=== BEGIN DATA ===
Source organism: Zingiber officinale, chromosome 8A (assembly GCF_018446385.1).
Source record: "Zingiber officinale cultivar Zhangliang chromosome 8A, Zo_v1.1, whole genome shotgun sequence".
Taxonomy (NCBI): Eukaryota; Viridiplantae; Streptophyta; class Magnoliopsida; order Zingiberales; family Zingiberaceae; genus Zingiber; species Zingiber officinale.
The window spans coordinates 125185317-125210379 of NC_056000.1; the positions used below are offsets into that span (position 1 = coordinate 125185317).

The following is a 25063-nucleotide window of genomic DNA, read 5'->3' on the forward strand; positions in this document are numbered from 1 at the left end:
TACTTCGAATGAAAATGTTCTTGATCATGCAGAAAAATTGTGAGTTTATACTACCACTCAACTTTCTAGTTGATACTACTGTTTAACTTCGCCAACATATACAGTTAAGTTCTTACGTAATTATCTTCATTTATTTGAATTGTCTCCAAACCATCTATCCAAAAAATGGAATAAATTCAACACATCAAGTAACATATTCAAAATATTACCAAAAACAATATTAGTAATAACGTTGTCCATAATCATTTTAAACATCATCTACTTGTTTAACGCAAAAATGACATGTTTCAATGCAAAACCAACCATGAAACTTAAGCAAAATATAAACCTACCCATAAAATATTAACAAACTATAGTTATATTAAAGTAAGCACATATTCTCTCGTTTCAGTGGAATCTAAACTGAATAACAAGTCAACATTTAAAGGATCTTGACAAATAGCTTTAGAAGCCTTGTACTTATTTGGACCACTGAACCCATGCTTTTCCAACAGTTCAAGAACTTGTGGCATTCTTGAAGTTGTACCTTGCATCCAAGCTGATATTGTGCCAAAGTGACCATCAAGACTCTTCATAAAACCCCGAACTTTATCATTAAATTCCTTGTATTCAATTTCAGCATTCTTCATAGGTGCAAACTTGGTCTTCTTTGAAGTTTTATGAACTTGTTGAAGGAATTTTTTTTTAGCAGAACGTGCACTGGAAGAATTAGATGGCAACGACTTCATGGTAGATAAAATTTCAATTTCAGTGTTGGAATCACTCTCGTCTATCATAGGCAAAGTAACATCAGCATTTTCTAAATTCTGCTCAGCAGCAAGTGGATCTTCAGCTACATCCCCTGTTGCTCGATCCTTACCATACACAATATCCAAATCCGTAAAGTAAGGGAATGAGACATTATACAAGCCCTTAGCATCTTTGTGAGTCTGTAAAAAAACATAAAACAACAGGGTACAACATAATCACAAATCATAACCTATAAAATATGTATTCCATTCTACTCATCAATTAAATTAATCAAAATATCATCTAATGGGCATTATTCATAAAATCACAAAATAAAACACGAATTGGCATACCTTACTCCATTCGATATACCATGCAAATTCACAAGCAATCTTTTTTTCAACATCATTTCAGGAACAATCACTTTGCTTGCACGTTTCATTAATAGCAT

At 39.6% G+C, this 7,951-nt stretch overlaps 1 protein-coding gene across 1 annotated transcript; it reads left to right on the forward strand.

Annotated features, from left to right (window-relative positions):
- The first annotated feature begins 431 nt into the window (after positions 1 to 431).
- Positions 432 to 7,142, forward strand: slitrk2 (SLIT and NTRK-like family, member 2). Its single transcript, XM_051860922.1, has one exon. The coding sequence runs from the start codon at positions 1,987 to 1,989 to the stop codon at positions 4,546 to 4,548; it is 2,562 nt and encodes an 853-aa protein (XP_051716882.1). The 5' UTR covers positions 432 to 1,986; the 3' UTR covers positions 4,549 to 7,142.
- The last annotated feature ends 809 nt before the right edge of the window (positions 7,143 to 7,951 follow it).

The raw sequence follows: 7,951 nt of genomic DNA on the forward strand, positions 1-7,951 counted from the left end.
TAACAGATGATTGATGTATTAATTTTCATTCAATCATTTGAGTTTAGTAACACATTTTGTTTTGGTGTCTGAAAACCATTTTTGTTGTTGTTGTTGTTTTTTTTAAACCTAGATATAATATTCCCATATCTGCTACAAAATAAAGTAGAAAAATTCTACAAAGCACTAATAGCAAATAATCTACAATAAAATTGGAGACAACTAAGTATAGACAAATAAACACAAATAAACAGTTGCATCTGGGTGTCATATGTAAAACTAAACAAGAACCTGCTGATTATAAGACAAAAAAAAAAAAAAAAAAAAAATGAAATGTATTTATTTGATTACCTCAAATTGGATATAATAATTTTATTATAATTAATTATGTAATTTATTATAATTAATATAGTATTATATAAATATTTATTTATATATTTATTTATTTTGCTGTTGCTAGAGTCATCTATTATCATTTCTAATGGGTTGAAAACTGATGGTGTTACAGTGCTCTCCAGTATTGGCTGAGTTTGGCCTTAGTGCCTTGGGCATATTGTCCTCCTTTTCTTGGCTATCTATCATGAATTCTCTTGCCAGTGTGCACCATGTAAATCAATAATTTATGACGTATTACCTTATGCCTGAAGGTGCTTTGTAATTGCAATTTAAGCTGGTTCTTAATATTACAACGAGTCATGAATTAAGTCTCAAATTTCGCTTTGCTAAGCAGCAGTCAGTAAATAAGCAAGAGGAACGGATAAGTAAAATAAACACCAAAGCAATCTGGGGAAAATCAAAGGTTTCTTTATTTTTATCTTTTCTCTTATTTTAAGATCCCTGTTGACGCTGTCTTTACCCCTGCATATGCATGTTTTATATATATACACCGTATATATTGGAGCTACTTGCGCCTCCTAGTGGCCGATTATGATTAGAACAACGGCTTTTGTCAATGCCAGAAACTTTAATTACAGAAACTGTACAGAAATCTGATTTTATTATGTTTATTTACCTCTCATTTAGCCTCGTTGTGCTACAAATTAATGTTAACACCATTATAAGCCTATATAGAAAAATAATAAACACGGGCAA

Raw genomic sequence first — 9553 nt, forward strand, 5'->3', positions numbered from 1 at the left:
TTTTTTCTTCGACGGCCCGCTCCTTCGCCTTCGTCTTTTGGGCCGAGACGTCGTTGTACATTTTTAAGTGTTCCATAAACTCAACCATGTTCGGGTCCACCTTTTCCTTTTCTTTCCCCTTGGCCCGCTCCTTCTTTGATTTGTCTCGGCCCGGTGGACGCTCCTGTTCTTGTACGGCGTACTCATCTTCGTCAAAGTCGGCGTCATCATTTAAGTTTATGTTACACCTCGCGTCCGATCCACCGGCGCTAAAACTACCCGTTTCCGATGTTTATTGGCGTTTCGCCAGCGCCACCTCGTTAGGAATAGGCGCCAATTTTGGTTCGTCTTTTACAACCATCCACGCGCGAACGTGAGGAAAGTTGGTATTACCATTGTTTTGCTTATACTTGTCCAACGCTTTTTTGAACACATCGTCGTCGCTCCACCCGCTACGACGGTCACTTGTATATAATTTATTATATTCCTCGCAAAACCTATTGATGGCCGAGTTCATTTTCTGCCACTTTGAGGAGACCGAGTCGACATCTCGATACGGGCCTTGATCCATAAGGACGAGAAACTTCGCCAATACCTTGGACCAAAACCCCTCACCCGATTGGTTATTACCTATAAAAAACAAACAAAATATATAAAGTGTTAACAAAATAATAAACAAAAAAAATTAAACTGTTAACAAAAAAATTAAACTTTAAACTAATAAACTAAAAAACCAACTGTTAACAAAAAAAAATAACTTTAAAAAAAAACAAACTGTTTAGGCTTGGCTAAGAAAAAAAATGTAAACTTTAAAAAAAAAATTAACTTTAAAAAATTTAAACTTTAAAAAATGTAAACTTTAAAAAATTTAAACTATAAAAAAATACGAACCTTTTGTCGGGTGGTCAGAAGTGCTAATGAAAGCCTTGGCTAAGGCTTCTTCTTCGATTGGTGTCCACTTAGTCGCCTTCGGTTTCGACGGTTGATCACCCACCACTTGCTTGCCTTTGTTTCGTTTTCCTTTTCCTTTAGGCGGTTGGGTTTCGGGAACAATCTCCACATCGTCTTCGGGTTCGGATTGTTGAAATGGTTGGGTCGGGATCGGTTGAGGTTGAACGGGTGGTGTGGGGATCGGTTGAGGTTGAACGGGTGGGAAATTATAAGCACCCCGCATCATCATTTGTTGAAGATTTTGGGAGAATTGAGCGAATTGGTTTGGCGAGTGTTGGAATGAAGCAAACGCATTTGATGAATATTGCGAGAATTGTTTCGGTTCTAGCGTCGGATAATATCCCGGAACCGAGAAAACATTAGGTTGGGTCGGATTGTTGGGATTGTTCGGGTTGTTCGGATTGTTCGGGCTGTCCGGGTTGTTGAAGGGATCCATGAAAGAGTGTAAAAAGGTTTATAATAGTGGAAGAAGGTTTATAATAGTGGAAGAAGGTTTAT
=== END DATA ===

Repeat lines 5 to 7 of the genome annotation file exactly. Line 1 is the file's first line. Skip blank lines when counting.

The following is a 25063-nucleotide window of genomic DNA, read 5'->3' on the forward strand; positions in this document are numbered from 1 at the left end:
TACTTCGAATGAAAATGTTCTTGATCATGCAGAAAAATTGTGAGTTTATACTACCACTCAACTTTCTAGTTGATACTACTGTTTAACTTCGCCAACATATACAGTTAAGTTCTTACGTAATTATCTTCATTTATTTGAATTGTCTCCAAACCATCTATCCAAAAAATGGAATAAATTCAACACATCAAGTAACATATTCAAAATATTACCAAAAACAATATTAGTAATAACGTTGTCCATAATCATTTTAAACATCATCTACTTGTTTAACGCAAAAATGACATGTTTCAATGCAAAACCAACCATGAAACTTAAGCAAAATATAAACCTACCCATAAAATATTAACAAACTATAGTTATATTAAAGTAAGCACATATTCTCTCGTTTCAGTGGAATCTAAACTGAATAACAAGTCAACATTTAAAGGATCTTGACAAATAGCTTTAGAAGCCTTGTACTTATTTGGACCACTGAACCCATGCTTTTCCAACAGTTCAAGAACTTGTGGCATTCTTGAAGTTGTACCTTGCATCCAAGCTGATATTGTGCCAAAGTGACCATCAAGACTCTTCATAAAACCCCGAACTTTATCATTAAATTCCTTGTATTCAATTTCAGCATTCTTCATAGGTGCAAACTTGGTCTTCTTTGAAGTTTTATGAACTTGTTGAAGGAATTTTTTTTTAGCAGAACGTGCACTGGAAGAATTAGATGGCAACGACTTCATGGTAGATAAAATTTCAATTTCAGTGTTGGAATCACTCTCGTCTATCATAGGCAAAGTAACATCAGCATTTTCTAAATTCTGCTCAGCAGCAAGTGGATCTTCAGCTACATCCCCTGTTGCTCGATCCTTACCATACACAATATCCAAATCCGTAAAGTAAGGGAATGAGACATTATACAAGCCCTTAGCATCTTTGTGAGTCTGTAAAAAAACATAAAACAACAGGGTACAACATAATCACAAATCATAACCTATAAAATATGTATTCCATTCTACTCATCAATTAAATTAATCAAAATATCATCTAATGGGCATTATTCATAAAATCACAAAATAAAACACGAATTGGCATACCTTACTCCATTCGATATACCATGCAAATTCACAAGCAATCTTTTTTTCAACATCATTTCAGGAACAATCACTTTGCTTGCACGTTTCATTAATAGCAT

At 39.6% G+C, this 7,951-nt stretch overlaps 1 protein-coding gene across 1 annotated transcript; it reads left to right on the forward strand.